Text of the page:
Together with: Leo Altaras, Blaise Agüera y Arcas, Diana Alvarez-Marin, Andrés Arauz, Arts of the Working Class (Alina Kolar, Maria Ines Plaza Lazo, Paul Sochacki), Mara Balestrini, Sandra Bartoli, Diann Bauer, Jan Bauer, BBSR, Tatiana Bilbao, Lara Verena Bellenghi, BMI, Oana Bogdan, Erik Bordeleau, Mohamed Bourouissa, Jakob Brandtberg Knudsen & Lorenz von Seidlein, Francesca Bria, Loren Britton, Agnieszka Brzezanska, Vera Bühlmann, Bureau N (Inga Krumme, Katharina Neumann, Silke Neumann, Caroline Wolf), Benjamin Burq, Marina Castillo Deball, Vint Cerf, CFK Architetti (Martin Weigert), Cinema Key (Marco Fantacuzzi), Kristof Croes, Joana de la Fontaine, Elke Doppelbauer, Keller Easterling, Tobia de Eccher, Ludwig Engel, Joao Enxuto & Erica Love, ExRotaprint (Daniela Brahm and Les Schliesser), Manuel Falkenhahn, Jan Fermon, Cosimo Flohr, Foreign Legion (Matylda Krzykowski and Vera Sacchetti), Yona Friedman, Renée Gailhoustet, Jan-Peter Gieseking, Goethe-Institut, Google Arts & Culture (Klaus Teuschler), Avital Greenshopn, Dorothee Hahn, Helene Hegemann, Holger Heissmeyer, Angelika Hinterbrandner, Fabrizio Hochschild Drummond, Ludger Hovestadt, Pan Hu, Jennifer Jacquet & Becca Franks, Jonas Janke, Mitchell Joachim, JUNG, Sonja Junkers, Roberta Jurčić, Claudia Kessler, Goda Klumbyte, Gábor Kocsis, Ferdinand Knecht, Sénamé Koffi Agbodjinou, Ulrich Kriese, Lukas Kubina, Nikolaus Kuhnert, Phyllis Lambert, Samira Lenzin, Lawrence Lessig, Cédric Libert, Ferdinand Ludwig & Daniel Schoenle, Suhail Malik, Charlotte Malterre-Barthes, Renzo Martens, Hilary Mason, V. Mitch McEwen, James Meadway, Roman Miletitch, Omoju Miller, Evgeny Morozov, MOTIF (Kathrin Fritsch, Helene von Schwichow, Diana Kozachek), Motor Productions (Severin Bärenbold), Caroline Nevejan, Bahar Noorizadeh, Sabine Oberhuber & Thomas Rau, Jorge Orozco, Verena Otto, Shwetal Patel, Wong Ping, POLIGONAL (Christian Haid, Lukas Staudinger), Joanna Pope, Christian Posthofen, Alessandra Quattrini, Leif Randt, RAUE Partnerschaft von Rechtsanwälten und Rechtsanwältinnen, Rebiennale (Giulio Grillo), Kim Stanley Robinson, Denis “Jaromil” Roio, Raquel Rolnik, Meghan Rolvien, Juliana Rotich, Belle Santos, S.a.L.E. Docks, Saygel Schreiber & Gioberti (Attila Saygel), Clemens Schick, Ivo Semenitsch, Patrik Schumacher, Jack Self, Max Senges, Deane Simpson, space-time.tv (Carl Berthold, Holger Friese, Max Kossatz), Jonas Staal, Bruce Sterling, Michael Stöppler, Lia Strenge, Audrey Tang, Tecnoservice (Pierro Zennaro), terra0 (Max Hampshire, Paul Kolling, Paul Seidler), The Laboratory of Manuel Bürger (Manuel Bürger, Simon Schindele), Cassie Thornton, Jeanne Tremsal, Galaad Van Daele, Iris van der Tuin, Marcus Vesterager, Vitra, Julian Wäckerlin, Eyal Weizman, Julia Werlen, E. Glen Weyl, WHY Ventures (Floris Dreesman, Marie-Charlotte Schmidt), Mark Wigley, Anna Yeboah, Vanessa Yeboah, Erez Yoeli, Marco Zambrano, Tirdad Zolghadr... and more.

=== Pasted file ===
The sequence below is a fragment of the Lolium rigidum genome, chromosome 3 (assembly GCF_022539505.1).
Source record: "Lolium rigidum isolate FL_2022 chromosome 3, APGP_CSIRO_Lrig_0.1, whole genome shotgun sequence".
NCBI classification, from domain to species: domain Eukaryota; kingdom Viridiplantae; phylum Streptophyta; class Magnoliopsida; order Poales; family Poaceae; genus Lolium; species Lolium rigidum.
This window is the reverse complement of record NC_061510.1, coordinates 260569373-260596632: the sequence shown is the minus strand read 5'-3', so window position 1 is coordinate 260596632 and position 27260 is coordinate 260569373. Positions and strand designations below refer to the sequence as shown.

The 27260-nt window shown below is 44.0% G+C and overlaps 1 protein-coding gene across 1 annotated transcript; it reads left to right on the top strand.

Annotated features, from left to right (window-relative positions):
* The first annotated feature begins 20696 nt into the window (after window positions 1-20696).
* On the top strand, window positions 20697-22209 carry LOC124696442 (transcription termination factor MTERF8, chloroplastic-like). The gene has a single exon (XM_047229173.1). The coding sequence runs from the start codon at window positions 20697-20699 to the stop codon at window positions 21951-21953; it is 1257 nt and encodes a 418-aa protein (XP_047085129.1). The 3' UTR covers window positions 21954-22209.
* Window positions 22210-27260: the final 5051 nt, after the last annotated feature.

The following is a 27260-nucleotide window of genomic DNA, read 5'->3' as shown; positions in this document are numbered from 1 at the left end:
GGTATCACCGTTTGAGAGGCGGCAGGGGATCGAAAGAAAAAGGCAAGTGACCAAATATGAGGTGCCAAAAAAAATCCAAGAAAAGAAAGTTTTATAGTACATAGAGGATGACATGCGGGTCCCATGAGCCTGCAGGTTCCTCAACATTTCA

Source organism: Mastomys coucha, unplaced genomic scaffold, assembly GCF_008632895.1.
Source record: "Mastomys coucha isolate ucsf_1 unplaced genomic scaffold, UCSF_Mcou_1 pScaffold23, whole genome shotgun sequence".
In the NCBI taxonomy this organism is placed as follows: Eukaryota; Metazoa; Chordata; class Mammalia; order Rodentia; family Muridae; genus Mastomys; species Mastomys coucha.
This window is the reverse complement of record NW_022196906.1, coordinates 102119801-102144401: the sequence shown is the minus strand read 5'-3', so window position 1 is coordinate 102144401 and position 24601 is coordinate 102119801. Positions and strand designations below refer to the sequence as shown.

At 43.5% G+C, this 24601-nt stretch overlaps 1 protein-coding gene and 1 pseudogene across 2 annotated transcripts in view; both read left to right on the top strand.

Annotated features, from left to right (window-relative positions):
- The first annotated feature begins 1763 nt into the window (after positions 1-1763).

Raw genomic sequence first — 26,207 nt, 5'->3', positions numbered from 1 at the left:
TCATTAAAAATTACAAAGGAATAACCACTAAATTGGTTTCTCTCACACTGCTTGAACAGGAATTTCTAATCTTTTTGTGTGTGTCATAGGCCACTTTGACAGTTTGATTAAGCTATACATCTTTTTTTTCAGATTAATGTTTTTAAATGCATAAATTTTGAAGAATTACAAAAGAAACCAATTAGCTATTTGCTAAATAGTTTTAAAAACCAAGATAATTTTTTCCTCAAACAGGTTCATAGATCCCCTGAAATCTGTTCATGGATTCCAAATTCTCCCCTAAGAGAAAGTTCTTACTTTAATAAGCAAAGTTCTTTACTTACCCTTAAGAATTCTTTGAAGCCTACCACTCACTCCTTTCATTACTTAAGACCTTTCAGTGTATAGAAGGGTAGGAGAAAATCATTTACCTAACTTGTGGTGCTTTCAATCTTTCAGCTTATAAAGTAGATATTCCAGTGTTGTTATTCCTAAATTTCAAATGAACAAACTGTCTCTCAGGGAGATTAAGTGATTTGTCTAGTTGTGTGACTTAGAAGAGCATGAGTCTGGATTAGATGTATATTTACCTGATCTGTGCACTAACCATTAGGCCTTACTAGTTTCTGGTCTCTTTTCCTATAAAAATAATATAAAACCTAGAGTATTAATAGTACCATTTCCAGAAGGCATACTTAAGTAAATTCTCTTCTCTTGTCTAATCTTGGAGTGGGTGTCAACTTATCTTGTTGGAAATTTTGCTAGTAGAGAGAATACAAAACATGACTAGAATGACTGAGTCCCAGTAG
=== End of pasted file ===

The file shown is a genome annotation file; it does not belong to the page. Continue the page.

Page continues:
All images © Federico Torra.